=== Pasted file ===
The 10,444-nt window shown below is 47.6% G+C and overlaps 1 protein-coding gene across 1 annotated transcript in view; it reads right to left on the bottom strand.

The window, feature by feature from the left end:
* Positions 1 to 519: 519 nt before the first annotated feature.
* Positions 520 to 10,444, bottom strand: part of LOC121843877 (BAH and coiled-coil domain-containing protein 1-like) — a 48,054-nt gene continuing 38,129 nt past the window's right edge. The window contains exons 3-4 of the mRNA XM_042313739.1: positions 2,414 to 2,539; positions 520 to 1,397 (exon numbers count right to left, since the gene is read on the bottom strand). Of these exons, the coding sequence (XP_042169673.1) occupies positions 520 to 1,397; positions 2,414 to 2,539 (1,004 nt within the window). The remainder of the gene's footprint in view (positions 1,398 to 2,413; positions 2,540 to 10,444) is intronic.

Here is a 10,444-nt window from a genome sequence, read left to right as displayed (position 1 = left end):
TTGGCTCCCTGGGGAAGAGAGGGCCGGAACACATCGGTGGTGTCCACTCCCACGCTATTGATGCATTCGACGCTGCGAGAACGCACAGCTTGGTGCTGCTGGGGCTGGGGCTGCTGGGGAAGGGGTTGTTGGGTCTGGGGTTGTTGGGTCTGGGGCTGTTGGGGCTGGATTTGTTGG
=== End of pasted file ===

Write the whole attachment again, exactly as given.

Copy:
The 10,444-nt window shown below is 47.6% G+C and overlaps 1 protein-coding gene across 1 annotated transcript in view; it reads right to left on the bottom strand.

The window, feature by feature from the left end:
* Positions 1 to 519: 519 nt before the first annotated feature.
* Positions 520 to 10,444, bottom strand: part of LOC121843877 (BAH and coiled-coil domain-containing protein 1-like) — a 48,054-nt gene continuing 38,129 nt past the window's right edge. The window contains exons 3-4 of the mRNA XM_042313739.1: positions 2,414 to 2,539; positions 520 to 1,397 (exon numbers count right to left, since the gene is read on the bottom strand). Of these exons, the coding sequence (XP_042169673.1) occupies positions 520 to 1,397; positions 2,414 to 2,539 (1,004 nt within the window). The remainder of the gene's footprint in view (positions 1,398 to 2,413; positions 2,540 to 10,444) is intronic.

Here is a 10,444-nt window from a genome sequence, read left to right as displayed (position 1 = left end):
TTGGCTCCCTGGGGAAGAGAGGGCCGGAACACATCGGTGGTGTCCACTCCCACGCTATTGATGCATTCGACGCTGCGAGAACGCACAGCTTGGTGCTGCTGGGGCTGGGGCTGCTGGGGAAGGGGTTGTTGGGTCTGGGGTTGTTGGGTCTGGGGCTGTTGGGGCTGGATTTGTTGG